A rough picture of the parties’ strengths and weaknesses is emerging as the federal and provincial elections of 2022 come to a close. The recent elections, their results, and upcoming power politics were topics of conversation between political analyst Krishna Khanal and The Post’s Thira Lal Bhusal and Nishan Khatiwada.
How should the recent election results be analyzed?
Local polls from May had already suggested that there was some unrest. The key message was that voters can switch sides at any time. Voters in the Kathmandu metropolitan city elected a new mayor unaffiliated with politics after becoming dissatisfied with the underwhelming performance of past mayors. The political parties, however, failed to apply their lessons.
As a result, the outcome of the November polls is not shocking—at least not to me. If the new parties and independent candidates had won the majority of the votes, it would have been unexpected. The fact that Rastriya Swatantra Party (RSP) is challenging the major parties suggests that voters want a change. Despite the fact that the Congress, UML, and Maoist Centre remain the dominant parties, the major polls from 2022 show that the public is dissatisfied.
Madhesh also displayed signs of the general unhappiness. The Janamat Party, led by CK Raut, has become a dominant force in the region after capturing the public’s attention. Many of the important Madheshi leaders, nevertheless, did not fare well.
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Many believe that the Rastriya Swatantra Party lacks a coherent ideology. What say you?
I don’t believe that ideologies play a significant role in modern politics. The RSP and other parties are still in their infancy. What counts is how they follow through on their promises now.
They prevailed thanks to their anti-corruption platform and assurance of fulfillment. They should now provide the groundwork for delivery by establishing clear development and good governance agendas. They should consider whether joining the government will allow them to influence changes at the policy level.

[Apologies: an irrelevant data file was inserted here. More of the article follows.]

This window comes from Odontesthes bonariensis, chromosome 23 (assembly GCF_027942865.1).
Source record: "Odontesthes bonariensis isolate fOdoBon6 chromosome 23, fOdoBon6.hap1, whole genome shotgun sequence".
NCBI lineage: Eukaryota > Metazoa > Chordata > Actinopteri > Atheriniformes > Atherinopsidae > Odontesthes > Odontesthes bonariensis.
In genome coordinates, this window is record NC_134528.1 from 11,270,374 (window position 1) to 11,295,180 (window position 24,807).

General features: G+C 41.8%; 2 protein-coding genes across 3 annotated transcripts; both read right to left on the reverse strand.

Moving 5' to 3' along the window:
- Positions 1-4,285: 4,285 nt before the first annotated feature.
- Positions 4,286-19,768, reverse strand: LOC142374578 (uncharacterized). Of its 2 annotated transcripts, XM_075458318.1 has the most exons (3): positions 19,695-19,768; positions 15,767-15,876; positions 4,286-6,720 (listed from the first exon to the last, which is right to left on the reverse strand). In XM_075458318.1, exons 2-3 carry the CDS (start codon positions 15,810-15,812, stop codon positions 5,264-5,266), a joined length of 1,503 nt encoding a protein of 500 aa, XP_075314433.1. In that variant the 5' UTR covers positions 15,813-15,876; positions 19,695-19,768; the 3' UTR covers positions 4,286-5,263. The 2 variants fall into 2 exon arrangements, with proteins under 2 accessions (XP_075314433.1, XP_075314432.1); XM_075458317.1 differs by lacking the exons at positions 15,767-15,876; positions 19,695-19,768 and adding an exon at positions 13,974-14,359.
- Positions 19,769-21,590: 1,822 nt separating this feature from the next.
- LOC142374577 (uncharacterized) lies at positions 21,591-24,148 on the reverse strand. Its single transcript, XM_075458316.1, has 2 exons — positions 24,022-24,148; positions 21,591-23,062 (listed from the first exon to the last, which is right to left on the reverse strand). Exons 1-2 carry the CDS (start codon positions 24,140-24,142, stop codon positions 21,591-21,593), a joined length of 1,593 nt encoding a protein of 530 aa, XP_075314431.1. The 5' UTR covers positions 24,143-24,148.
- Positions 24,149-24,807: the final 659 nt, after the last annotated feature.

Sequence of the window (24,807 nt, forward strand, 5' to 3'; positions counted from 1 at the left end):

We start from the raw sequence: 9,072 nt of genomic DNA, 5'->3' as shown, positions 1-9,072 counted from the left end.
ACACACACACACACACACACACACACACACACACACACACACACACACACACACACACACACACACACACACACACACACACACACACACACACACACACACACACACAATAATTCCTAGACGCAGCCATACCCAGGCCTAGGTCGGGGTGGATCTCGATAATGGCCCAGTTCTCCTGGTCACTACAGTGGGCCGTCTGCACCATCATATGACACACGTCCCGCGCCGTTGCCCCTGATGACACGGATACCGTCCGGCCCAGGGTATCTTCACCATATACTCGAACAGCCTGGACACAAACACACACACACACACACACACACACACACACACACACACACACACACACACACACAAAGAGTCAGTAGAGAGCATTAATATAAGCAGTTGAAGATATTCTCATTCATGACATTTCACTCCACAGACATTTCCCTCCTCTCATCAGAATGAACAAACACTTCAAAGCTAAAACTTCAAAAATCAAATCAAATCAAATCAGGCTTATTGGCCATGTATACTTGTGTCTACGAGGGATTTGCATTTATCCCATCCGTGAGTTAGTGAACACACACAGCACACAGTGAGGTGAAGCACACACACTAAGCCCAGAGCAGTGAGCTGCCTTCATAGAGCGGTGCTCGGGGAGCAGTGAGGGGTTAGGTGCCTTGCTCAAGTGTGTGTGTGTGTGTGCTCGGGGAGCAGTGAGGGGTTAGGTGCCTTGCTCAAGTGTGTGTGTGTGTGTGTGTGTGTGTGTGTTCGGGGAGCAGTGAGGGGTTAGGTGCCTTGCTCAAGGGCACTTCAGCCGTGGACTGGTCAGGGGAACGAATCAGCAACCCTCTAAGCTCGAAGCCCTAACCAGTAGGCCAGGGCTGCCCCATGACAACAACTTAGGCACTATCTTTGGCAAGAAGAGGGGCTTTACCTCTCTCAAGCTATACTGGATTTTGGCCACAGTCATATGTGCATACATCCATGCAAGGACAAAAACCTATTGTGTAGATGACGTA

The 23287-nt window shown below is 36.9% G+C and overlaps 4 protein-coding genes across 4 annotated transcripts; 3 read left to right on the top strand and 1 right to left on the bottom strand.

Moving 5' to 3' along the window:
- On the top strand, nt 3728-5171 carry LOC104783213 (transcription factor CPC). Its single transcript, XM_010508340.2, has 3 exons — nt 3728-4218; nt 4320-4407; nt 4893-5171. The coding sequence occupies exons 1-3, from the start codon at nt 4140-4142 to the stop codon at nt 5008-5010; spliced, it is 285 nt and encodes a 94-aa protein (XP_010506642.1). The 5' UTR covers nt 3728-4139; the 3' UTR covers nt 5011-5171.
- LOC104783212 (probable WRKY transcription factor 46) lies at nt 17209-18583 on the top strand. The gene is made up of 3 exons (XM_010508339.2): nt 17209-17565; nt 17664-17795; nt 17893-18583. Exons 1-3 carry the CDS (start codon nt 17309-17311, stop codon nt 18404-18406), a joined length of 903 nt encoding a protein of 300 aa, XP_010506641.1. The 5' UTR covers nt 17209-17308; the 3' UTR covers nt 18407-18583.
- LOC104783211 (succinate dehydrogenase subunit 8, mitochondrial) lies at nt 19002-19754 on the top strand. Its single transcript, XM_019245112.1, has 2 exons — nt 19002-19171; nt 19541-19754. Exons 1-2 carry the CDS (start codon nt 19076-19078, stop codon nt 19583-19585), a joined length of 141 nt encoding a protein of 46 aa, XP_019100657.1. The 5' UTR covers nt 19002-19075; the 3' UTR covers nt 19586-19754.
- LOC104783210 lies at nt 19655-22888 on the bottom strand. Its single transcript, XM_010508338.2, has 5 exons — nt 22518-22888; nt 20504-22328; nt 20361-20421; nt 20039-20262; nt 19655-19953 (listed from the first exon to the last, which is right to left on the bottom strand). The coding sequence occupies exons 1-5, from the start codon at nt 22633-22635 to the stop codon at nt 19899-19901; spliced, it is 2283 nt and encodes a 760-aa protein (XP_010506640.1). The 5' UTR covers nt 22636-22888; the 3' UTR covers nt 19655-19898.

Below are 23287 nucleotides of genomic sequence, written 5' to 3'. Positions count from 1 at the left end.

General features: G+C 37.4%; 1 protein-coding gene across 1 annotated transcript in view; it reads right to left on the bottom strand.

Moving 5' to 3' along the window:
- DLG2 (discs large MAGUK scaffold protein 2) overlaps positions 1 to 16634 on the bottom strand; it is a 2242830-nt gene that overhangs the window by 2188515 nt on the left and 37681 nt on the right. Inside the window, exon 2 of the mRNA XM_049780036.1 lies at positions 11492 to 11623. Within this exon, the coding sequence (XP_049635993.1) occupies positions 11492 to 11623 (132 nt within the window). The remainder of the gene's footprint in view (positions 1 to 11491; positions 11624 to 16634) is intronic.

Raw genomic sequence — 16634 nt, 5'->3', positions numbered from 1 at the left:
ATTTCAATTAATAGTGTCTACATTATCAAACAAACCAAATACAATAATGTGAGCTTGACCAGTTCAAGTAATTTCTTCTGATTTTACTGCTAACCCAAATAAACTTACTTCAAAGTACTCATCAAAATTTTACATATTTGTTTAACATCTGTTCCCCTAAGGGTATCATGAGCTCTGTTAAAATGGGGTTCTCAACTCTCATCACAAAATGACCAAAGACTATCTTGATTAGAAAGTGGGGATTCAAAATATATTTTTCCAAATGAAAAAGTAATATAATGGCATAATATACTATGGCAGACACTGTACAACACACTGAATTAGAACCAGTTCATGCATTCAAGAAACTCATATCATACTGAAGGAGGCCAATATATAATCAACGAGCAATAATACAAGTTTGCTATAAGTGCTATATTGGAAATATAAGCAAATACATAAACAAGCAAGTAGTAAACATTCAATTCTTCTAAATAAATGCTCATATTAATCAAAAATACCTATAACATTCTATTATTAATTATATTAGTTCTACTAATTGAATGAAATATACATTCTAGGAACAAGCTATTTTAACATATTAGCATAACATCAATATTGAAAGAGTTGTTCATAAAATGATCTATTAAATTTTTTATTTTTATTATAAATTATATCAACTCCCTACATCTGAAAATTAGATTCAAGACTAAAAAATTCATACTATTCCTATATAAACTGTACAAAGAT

Effective governance is easier to say than to accomplish. The new parties should have specific plans. Agenda-wise planning is required to mold lawmaking in a way that facilitates good governance. The new parties should also avoid any disagreements that might develop about whether to join the government. The history of our parties implies that such disagreements can result in divisions.
Would you agree that the various pre-poll partnerships were unsuccessful?
Vote convergence has now been demonstrated to be difficult in an open system like ours where the right to vote is seen as a sovereign right of the populace. Even traditional voters are not required to consent when prominent leaders ask them to vote for other parties. When they were requested to do so, people became irate. On the other hand, political parties divided seats based on calculations made without conducting adequate research.
Which is preferable, pre-poll or post-poll alliance, in your opinion?
Pre-election alliances are preferable since partners profess to be acting collectively and have made a commitment to the electorate. Maoist Center votes also make up a portion of the votes cast in the FPTP-winning districts for the Congress. The coalition partners have fairly distributed the votes. In a sense, it holds alliance members responsible to voters and to one another.
The post-poll alliance, on the other hand, is characterized by opportunism and a desire for power. As a result, the pre-poll alliances have a better chance of lasting. Although only a theory, some alliances in India have lasted for years.
The coalitions this time around are allegedly unnatural because they include people who hold opposing ideas.
Different beliefs are ingrained in our voters. However, despite their differing philosophies, our political parties have been sharing power for a very long period.
There is no such thing as pure ideologies. Over issues like governance and development, alliances can be formed. Unnatural alliances have always existed. Such partnerships ought to be feasible, though. Right now, there are just two possibilities: a government run by the Congress or by the UML. The decisions that will be made in parliament are what really matter. Having a viable alliance for that is a good option.